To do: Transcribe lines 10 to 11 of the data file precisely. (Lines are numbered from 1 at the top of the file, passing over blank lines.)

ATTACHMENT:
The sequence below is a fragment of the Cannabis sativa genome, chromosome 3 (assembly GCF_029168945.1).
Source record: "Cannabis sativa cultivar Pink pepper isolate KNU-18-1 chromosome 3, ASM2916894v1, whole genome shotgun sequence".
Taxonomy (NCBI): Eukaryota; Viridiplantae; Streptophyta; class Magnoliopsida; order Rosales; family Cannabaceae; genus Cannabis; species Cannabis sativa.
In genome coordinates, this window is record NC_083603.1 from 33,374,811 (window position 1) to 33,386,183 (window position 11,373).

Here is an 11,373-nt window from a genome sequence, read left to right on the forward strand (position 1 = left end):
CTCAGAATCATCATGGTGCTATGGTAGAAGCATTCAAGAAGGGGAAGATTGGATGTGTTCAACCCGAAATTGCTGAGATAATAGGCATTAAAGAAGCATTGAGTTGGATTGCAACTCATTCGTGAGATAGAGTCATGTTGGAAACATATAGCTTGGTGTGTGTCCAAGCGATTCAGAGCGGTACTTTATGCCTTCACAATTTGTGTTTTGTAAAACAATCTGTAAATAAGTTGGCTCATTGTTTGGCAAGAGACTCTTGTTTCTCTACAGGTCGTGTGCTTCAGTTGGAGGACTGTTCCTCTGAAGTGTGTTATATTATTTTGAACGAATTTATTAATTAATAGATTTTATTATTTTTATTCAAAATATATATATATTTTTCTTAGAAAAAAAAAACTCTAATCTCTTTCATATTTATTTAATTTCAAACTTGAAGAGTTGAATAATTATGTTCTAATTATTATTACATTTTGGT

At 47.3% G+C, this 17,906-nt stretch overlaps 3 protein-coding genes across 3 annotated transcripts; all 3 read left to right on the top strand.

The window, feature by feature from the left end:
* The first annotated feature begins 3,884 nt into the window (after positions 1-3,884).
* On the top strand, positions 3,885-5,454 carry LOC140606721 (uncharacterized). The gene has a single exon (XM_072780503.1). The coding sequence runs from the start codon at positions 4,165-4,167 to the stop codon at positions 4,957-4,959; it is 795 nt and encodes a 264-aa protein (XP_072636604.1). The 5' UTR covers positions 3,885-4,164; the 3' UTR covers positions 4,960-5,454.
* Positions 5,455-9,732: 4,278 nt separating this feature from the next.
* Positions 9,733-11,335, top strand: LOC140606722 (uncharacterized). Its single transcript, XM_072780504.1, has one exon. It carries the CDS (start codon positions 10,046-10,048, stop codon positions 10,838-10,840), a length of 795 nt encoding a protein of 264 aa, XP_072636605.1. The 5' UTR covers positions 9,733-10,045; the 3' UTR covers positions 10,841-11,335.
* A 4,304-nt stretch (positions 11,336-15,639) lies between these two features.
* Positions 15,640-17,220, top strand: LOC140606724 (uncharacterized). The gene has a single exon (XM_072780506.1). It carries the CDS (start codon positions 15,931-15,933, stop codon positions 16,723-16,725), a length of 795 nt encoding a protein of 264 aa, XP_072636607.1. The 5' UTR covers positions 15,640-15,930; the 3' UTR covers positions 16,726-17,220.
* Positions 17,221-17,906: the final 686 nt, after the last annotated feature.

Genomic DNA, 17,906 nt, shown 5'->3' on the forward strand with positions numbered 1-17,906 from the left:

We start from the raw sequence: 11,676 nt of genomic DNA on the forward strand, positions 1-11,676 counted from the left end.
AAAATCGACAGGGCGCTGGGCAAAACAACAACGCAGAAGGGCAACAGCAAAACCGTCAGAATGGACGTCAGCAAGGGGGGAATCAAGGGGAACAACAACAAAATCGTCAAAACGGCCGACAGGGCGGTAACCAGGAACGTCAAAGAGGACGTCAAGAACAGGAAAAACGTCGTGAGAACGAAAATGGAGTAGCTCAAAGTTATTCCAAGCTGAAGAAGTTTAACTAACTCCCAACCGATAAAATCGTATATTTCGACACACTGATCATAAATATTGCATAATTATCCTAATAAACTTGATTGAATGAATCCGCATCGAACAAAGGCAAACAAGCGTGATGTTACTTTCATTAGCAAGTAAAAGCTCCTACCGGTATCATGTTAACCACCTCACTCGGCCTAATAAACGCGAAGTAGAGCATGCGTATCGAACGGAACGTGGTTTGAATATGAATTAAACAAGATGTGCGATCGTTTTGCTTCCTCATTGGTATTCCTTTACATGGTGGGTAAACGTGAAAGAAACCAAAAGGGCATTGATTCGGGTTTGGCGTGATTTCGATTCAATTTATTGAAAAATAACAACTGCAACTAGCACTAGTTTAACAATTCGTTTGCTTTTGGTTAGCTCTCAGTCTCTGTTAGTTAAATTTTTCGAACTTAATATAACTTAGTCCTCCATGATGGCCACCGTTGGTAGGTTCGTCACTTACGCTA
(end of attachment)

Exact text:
* On the top strand, positions 3,885-5,454 carry LOC140606721 (uncharacterized). The gene has a single exon (XM_072780503.1). The coding sequence runs from the start codon at positions 4,165-4,167 to the stop codon at positions 4,957-4,959; it is 795 nt and encodes a 264-aa protein (XP_072636604.1). The 5' UTR covers positions 3,885-4,164; the 3' UTR covers positions 4,960-5,454.
* Positions 5,455-9,732: 4,278 nt separating this feature from the next.